Join Date: Dec 2010
Location: Chicago, IL
Total Points: 95,693,365,913,342.95
Whenever I get a package of plain M&M***8217;s, I make it my duty to continue the strength and robustness of the candy as a species. To this end, I hold M&M duels.
Taking two candies between my thumb and forefinger, I apply pressure, squeezing them together until one of them cracks and splinters. That is the ***8220;loser,***8221; and I eat the inferior one immediately. The winner gets to go another round.
I have found that, in general, the brown and red M&M***8217;s are tougher, and the newer blue ones are genetically inferior. I have hypothesized that the blue M&M***8217;s as a race cannot survive long in the intense theater of competition that is the modern candy and snack-food world.
Occasionally I will get a mutation, a candy that is misshapen, or pointier, or flatter than the rest. Almost invariably this proves to be a weakness, but on very rare occasions it gives the candy extra strength. In this way, the species continues to adapt to its environment.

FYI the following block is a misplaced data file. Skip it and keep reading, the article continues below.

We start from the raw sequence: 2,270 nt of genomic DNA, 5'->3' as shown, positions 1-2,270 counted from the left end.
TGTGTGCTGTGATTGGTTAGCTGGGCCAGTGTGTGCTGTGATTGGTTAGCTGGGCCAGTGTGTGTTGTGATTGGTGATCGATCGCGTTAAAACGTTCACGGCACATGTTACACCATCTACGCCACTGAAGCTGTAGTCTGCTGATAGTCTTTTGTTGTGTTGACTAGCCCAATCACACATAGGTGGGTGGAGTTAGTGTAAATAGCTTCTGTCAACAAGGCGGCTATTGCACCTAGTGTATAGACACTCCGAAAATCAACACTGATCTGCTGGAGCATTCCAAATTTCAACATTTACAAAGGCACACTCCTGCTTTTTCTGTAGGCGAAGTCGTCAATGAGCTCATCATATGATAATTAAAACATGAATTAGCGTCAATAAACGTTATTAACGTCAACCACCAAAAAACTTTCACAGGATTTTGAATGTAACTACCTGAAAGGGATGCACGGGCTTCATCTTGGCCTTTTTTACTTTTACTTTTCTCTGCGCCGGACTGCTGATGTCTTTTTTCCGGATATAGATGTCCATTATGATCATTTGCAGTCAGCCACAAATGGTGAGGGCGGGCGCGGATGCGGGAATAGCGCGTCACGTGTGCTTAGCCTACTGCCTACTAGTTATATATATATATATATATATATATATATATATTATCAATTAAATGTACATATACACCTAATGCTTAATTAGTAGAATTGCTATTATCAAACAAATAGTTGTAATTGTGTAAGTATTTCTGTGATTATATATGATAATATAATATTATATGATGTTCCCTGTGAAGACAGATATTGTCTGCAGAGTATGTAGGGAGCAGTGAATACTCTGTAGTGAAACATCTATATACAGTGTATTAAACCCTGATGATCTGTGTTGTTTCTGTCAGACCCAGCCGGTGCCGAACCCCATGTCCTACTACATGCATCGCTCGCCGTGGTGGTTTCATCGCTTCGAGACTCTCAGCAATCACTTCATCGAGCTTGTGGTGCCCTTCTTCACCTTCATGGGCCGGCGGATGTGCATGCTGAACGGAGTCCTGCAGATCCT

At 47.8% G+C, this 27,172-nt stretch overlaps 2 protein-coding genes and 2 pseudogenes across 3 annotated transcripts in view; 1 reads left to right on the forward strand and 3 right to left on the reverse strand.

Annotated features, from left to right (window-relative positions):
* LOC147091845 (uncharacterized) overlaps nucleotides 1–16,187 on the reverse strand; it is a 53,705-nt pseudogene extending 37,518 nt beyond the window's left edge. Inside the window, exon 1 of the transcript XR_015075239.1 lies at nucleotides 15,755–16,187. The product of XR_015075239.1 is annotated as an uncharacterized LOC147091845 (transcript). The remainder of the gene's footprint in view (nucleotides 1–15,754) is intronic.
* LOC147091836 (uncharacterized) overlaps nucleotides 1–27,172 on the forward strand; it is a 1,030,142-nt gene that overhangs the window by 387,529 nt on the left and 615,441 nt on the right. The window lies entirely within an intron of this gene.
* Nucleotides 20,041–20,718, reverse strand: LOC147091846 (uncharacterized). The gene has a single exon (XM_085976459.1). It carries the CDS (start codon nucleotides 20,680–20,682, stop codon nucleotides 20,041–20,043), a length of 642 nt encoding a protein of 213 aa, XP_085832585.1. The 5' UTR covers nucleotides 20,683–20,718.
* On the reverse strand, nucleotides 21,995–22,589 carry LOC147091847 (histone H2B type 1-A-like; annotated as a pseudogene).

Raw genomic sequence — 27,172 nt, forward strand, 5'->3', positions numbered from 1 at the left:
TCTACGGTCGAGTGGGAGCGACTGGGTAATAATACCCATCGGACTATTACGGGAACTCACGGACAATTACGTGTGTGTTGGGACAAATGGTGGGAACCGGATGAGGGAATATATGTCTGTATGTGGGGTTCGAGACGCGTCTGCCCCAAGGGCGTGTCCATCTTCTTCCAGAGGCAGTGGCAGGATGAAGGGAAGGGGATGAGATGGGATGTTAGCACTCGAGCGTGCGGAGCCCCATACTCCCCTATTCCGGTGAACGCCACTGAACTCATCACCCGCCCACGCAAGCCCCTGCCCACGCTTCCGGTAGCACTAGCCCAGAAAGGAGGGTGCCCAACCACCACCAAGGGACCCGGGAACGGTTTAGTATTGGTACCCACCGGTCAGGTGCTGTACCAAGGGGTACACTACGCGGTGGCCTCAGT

When I reach the end of the pack, I am left with one M&M, the strongest of the herd. Since it would make no sense to eat this one as well, I pack it neatly in an envelope and send it to M&M Mars, A Division of Mars, Inc., Hackettstown, NJ 17840-1503 U.S.A., along with a 3×5 card reading, ***8220;Please use this M&M for breeding purposes.***8221;
This week they wrote back to thank me, and sent me a coupon for a free 1/2 pound bag of plain M&M***8217;s. I consider this ***8220;grant money.***8221; I have set aside the weekend for a grand tournament. From a field of hundreds, we will discover the True Champion.
There can be only one.